The PSO is World Class, Therefore We Tour: A Musician’s View

by Susanne Park

It can be a fine line between giving our readers a look backstage and whining. We musicians get asked lots of questions, and non-musicians frequently are surprised to learn various facts of life for professional musicians — how much work it takes, how much our instruments cost — but because the answer can seem insane to a non-musician (Any idea how much a bassoon costs? Think Tesla Model S.) it sometimes sounds like a complaint. It’s usually not a complaint, it just is what it is. With that in mind, since we often get asked about touring, and since we’re going to Europe in October, it seems appropriate to write about it.

Going on tour, like being a member of the PSO, is exciting. And challenging. Whether we’re talking about Mozart or Paganini or The Rolling Stones or a major symphony, going on tour is both evidence of the artist’s greatness and what makes the artist great. The most successful artists throughout history have cultivated audiences outside of their immediate home base; in fact, it could be said that touring is what separates a prestigious organisation from a minor one. Pittsburgh has long celebrated its artistic wealth at home while also taking great pride in the attention garnered by this orchestra on the world stage.

In October, we will head to Europe for the 25th time in our orchestra’s history, performing in some of the world’s most venerated music halls, including the Philharmonie (Berlin), the Musikverein (Vienna), and the Royal Concertgebouw (Amsterdam). Other highlights include debuts at new halls in Paris (the remarkable Philharmonie de Paris) and Hamburg (the stunning Elbphilharmonie), as well as returns to familiar and beloved venues elsewhere in Europe. It is a great privilege to play in an orchestra that is celebrated worldwide, and going on tour is one of the most exhilarating and artistically rewarding experiences you can have as a musician.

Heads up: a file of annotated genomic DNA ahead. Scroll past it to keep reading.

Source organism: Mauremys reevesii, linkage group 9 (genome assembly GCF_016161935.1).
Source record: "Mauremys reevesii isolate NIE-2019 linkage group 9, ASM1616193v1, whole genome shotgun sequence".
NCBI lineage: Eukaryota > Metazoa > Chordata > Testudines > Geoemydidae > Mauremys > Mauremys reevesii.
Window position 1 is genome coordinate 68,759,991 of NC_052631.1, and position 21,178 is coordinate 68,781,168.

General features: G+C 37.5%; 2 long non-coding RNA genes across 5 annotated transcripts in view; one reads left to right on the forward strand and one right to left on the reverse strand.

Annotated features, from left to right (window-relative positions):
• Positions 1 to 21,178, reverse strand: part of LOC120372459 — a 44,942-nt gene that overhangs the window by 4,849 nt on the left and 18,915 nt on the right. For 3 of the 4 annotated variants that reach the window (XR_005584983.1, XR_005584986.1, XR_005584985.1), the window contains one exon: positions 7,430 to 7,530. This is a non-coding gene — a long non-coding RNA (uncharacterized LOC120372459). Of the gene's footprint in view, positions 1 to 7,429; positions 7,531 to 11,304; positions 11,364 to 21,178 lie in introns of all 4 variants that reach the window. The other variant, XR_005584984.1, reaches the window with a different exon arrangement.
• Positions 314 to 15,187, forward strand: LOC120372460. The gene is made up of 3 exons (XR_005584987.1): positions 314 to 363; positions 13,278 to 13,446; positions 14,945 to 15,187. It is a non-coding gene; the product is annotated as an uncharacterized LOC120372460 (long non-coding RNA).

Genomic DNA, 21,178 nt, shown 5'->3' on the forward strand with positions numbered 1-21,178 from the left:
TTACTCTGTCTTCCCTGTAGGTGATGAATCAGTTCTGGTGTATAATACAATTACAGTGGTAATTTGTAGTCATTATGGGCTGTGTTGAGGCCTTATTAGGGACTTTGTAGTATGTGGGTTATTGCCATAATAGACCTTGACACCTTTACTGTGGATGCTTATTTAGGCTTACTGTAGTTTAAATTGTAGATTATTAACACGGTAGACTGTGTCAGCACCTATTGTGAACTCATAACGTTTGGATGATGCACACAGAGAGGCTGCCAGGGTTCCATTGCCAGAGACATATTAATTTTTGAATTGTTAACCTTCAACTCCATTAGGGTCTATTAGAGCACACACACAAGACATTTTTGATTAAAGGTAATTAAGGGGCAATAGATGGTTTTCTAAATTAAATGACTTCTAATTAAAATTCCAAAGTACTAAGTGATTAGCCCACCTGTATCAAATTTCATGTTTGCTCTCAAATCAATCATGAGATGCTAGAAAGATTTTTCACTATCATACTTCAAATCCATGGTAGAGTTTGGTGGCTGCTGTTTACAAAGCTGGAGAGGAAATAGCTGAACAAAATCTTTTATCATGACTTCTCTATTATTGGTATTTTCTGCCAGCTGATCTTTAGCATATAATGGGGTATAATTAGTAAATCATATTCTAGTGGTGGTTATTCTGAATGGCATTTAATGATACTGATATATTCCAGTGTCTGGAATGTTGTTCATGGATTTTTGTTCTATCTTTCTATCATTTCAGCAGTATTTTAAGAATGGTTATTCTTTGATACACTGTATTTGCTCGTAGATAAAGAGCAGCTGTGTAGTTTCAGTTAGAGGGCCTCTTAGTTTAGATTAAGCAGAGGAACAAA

Now, the salient facts. We take commercial airlines to Europe, usually splitting the group between two flights. In addition to the musicians, we travel with administrative staff members, stage crew, travel agency personnel, security, a doctor, and guests. We have a day off upon arrival.

On tour, each week includes one day off and one day with travel but no concert. The day off we get to rest. The remaining days have both travel and a concert and are governed by the three hours we must have between arrival at the hotel and departure for the hall. Between cities, we travel by plane, train, or bus, whichever one will most efficiently get us to the next hotel with three hours to eat and rest before the concert. Travel can be chaotic, but we work with a travel company that specialises in orchestral tours, so things generally progress smoothly, and our management team of Tabitha Mae Pfleger and Harrison Mullins do their best to make things easy for us because they know that at the end of the day we have to play a concert. They will put us on trains if possible because European high-speed trains are comfortable and fast, but trains are more expensive than buses, and sometimes it doesn’t make sense to get to the next city too quickly because the hotel rooms won’t be ready. If the distance is too great for bus or train we’ll fly, which is still a long day by the time we’ve bussed to the airport, stood in various lines, flown, and bussed to the hotel. It’s always going to be a long day of travel, but an even longer day is what our stage crew does, packing all of the instrument trunks and gear into the truck and driving through the night to the next city.

So, after a day of travel, we arrive at the hotel. Rooms may or may not be ready, but in any case musicians scatter to find food. European restaurants don’t typically serve all day menus, so our best bet is to find a grocery store or shopping mall food court. Some of the more ambitious (or younger) musicians might opt for a quick hour of sightseeing, but most of us try to take a nap so that we’re rested for the concert. Hopefully that nap is in a hotel room and not on a sofa in the lobby, but sometimes necessity compels. We have three hours, the clock is ticking.

Buses take us to the hall for a short acoustic rehearsal, and then we generally have an hour before downbeat to get dressed, find coffee, and practice onstage.

After the performance, it’s a mad dash to get out of sweaty gowns and tails (not all European halls have AC) so that we can relax a bit, perhaps see friends who live in that city and came to the show, or head to the hotel lobby bar for a quick nightcap. Next morning, it’s an early start, and we do it all over again.

Over the course of a tour, there are highs (moments of exquisite musical beauty, cheering crowds, making new friends abroad) and lows (exhaustion, sickness, occasional crankiness), but overall, touring is one of the great joys of doing what we do: connecting people through the transformative power of music. We love serving as cultural ambassadors for Pittsburgh throughout the world.

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